A voter’s diet | TheUnion.com

A voter’s diet

I’ve heard it said that “we are what we eat.” When we eat a balanced diet, our health remains in balance. Does the same theory apply to what we believe? Our belief systems are built upon what we see, hear and experience. Unlike our digestive system, our minds are capable of questioning what we perceive and recalling it for reconsideration in the future.

However, our ability to examine what we believe, now and in the future, is based upon our willingness to question and our aptitude for separating the rational from the emotional, the factual from the fictional, the objective from the subjective, the substantive from the virtual.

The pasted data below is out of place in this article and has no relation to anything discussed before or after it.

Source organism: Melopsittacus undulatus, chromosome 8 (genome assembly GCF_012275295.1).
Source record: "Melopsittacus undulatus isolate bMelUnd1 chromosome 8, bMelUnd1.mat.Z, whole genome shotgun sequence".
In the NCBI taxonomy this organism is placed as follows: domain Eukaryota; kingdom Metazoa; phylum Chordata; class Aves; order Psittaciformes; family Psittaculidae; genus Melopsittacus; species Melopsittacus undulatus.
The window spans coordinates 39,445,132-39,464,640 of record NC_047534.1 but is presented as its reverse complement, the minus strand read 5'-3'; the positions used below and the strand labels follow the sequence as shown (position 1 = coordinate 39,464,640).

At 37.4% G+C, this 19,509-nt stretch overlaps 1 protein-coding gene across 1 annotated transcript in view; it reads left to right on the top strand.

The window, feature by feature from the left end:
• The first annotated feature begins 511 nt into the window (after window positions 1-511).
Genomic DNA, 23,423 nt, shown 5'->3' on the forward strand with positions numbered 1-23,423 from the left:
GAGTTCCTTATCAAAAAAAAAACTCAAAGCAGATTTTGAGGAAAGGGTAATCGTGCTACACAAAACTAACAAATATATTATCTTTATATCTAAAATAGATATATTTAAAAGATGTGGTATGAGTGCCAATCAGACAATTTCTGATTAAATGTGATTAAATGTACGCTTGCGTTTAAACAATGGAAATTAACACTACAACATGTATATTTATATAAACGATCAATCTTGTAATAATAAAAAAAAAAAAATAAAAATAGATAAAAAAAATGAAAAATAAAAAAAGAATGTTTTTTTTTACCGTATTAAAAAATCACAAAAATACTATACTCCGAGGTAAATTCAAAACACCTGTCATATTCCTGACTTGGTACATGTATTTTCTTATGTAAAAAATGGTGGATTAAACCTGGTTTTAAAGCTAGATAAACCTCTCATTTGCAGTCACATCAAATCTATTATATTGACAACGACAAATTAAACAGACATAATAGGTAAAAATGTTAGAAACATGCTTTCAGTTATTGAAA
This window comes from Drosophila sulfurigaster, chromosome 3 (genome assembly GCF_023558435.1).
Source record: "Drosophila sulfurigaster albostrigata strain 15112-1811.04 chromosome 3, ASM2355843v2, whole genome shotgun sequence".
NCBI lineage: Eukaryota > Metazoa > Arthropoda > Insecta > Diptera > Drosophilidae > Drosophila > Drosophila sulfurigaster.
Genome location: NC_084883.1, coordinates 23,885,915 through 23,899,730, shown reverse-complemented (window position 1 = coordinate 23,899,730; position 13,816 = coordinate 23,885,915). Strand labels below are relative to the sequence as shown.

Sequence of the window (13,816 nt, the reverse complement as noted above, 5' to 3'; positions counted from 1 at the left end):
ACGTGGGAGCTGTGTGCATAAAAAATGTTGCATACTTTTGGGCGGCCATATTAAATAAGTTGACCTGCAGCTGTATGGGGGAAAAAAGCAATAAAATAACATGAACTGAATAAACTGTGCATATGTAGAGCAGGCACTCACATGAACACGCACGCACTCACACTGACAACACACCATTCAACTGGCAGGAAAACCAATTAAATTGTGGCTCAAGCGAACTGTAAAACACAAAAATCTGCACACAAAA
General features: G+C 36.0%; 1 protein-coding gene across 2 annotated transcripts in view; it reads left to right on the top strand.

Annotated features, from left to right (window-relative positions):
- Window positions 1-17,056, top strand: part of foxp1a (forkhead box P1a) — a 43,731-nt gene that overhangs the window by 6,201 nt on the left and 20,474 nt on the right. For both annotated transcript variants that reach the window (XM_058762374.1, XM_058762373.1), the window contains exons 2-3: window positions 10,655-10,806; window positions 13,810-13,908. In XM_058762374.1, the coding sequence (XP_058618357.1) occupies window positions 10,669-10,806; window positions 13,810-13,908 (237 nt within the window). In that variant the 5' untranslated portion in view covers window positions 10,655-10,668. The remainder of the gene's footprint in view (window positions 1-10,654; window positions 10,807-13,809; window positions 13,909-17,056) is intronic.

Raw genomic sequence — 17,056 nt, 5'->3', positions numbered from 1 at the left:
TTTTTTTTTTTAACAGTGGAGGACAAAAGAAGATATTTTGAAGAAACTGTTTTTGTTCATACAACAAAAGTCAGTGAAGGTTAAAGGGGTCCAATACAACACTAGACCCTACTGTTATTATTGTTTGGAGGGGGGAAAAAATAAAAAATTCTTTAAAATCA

If we’ve learned to believe a certain doctrine (e.g. that certain cultures are inferior), we are likely to hold firmly to those beliefs out of a need to feel secure in who we are and what we hold dear. Therein lies the foundation for personal bias. By stubbornly anchoring ourselves to personal bias, we sacrifice wisdom. Because it does not appear to occur naturally, each of us needs to learn to examine our beliefs and periodically validate their veracity.

We will all have a chance to vote on Nov. 2, 2004. What’s in your voter’s diet?

George Hicks

Grass Valley

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